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Features

Stay safe this summer: socially distance yourself from these plants

It's not just poison ivy that's potentially toxic

As Illinoisans venture outside for summer fun, the Illinois Poison Center (IPC) wants to remind everyone that some of the season’s most attractive plants can be harmful — or even deadly.
As Illinoisans venture outside for summer fun, the Illinois Poison Center (IPC) wants to remind everyone that some of the season’s most attractive plants can be harmful — or even deadly.

As Illinoisans venture outside for summer fun, the Illinois Poison Center (IPC) wants to remind everyone that some of the season’s most attractive plants can be harmful — or even deadly.

IPC suggests admiring all plants from afar if you aren’t sure of a plant’s identity. See IPC’s helpful plant list that rates plant toxicity from 0 (nontoxic) to 3 (severe and life threatening). illinoispoisoncenter.org/Plant-List.

These seasonal plants pose the most severe hazard to your health if consumed in certain quantities:

Larkspur — A garden staple, these cheerful perennials can cause adverse neurological and cardiac effects.

Foxglove — Beloved for its bell-shaped flowers, these tall plants can slow your heart rate and cause confusion.

Cotoneaster — A popular groundcover, the seeds and berries break down into cyanide when consumed.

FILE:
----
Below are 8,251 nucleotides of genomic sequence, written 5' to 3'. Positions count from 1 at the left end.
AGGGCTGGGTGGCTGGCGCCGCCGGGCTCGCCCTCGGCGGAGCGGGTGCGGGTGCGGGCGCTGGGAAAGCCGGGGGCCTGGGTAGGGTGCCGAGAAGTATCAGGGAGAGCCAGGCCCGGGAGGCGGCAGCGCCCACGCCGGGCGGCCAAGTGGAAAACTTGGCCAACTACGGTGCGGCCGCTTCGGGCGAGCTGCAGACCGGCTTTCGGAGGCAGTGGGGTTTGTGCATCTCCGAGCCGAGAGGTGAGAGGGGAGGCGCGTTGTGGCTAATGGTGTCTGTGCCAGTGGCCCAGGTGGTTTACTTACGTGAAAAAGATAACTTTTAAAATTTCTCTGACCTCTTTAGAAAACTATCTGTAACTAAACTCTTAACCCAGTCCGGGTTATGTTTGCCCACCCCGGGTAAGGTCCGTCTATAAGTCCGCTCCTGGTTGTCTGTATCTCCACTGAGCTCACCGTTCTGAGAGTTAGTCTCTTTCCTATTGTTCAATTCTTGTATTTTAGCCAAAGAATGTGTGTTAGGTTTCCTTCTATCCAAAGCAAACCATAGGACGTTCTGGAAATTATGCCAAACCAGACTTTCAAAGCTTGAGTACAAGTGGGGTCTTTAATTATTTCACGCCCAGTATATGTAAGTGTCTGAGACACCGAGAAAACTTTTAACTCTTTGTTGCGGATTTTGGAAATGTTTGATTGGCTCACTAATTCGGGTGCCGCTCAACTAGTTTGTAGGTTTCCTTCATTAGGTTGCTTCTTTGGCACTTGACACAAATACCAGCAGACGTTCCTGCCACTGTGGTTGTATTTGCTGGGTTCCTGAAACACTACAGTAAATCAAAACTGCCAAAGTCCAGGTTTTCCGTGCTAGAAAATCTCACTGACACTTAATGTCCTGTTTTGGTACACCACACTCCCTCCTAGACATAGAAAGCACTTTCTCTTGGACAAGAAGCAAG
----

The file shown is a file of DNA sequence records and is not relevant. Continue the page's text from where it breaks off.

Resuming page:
Other plants are only harmful if consumed in large quantities:

Allium — Also known as wild onion or garlic, large amounts of this bulbous plant can upset your stomach.

Tomato and potato — If consumed before proper ripeness, these plants can lead to nausea and vomiting, as can the leaves (regardless of ripeness).

Pokeweed — The berries on this shrub resembles blueberries, but consuming too much can cause significant gastrointestinal problems.

Black-eyed Susans — This common prairie plant can irritate the skin upon contact.

In 2019, the IPC fielded 1,158 exposures related to plant toxicity, 37% of which were during the summer. Nationally more than 14,000 exposures were reported to poison centers.

If you or someone around you is exposed to any of the plants listed above, call the IPC helpline at 1-800-222-1222.

IPC experts are available to provide information and treatment advice 24 hours per day, 365 days per year, including holidays.

The call is free and confidential.

For more information, visit illinoispoisoncenter.org.

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